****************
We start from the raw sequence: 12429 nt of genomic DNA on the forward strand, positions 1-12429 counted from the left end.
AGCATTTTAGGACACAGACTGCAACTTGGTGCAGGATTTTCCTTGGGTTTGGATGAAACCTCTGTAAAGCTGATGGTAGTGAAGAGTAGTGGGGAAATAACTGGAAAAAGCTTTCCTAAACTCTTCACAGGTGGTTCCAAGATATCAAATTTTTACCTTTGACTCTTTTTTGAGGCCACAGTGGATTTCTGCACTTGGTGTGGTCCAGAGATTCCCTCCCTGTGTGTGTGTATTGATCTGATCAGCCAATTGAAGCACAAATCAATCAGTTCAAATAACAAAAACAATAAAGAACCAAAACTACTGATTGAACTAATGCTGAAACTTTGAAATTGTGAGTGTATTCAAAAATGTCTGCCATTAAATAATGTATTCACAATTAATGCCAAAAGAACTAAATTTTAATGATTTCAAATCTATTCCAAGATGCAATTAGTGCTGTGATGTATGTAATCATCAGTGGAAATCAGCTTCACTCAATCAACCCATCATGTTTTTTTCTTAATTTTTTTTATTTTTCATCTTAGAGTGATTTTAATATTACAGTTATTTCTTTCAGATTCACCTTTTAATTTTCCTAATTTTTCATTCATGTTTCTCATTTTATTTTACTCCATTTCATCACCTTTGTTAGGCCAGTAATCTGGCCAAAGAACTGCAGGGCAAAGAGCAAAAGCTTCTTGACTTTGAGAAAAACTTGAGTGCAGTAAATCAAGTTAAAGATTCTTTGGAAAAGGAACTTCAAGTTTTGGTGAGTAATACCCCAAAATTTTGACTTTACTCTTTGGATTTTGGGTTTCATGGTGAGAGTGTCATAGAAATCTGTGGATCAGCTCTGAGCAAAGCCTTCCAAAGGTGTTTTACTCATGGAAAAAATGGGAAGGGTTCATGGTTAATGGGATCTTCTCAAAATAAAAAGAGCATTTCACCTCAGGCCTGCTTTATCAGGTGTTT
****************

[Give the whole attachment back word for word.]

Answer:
We start from the raw sequence: 12429 nt of genomic DNA on the forward strand, positions 1-12429 counted from the left end.
AGCATTTTAGGACACAGACTGCAACTTGGTGCAGGATTTTCCTTGGGTTTGGATGAAACCTCTGTAAAGCTGATGGTAGTGAAGAGTAGTGGGGAAATAACTGGAAAAAGCTTTCCTAAACTCTTCACAGGTGGTTCCAAGATATCAAATTTTTACCTTTGACTCTTTTTTGAGGCCACAGTGGATTTCTGCACTTGGTGTGGTCCAGAGATTCCCTCCCTGTGTGTGTGTATTGATCTGATCAGCCAATTGAAGCACAAATCAATCAGTTCAAATAACAAAAACAATAAAGAACCAAAACTACTGATTGAACTAATGCTGAAACTTTGAAATTGTGAGTGTATTCAAAAATGTCTGCCATTAAATAATGTATTCACAATTAATGCCAAAAGAACTAAATTTTAATGATTTCAAATCTATTCCAAGATGCAATTAGTGCTGTGATGTATGTAATCATCAGTGGAAATCAGCTTCACTCAATCAACCCATCATGTTTTTTTCTTAATTTTTTTTATTTTTCATCTTAGAGTGATTTTAATATTACAGTTATTTCTTTCAGATTCACCTTTTAATTTTCCTAATTTTTCATTCATGTTTCTCATTTTATTTTACTCCATTTCATCACCTTTGTTAGGCCAGTAATCTGGCCAAAGAACTGCAGGGCAAAGAGCAAAAGCTTCTTGACTTTGAGAAAAACTTGAGTGCAGTAAATCAAGTTAAAGATTCTTTGGAAAAGGAACTTCAAGTTTTGGTGAGTAATACCCCAAAATTTTGACTTTACTCTTTGGATTTTGGGTTTCATGGTGAGAGTGTCATAGAAATCTGTGGATCAGCTCTGAGCAAAGCCTTCCAAAGGTGTTTTACTCATGGAAAAAATGGGAAGGGTTCATGGTTAATGGGATCTTCTCAAAATAAAAAGAGCATTTCACCTCAGGCCTGCTTTATCAGGTGTTT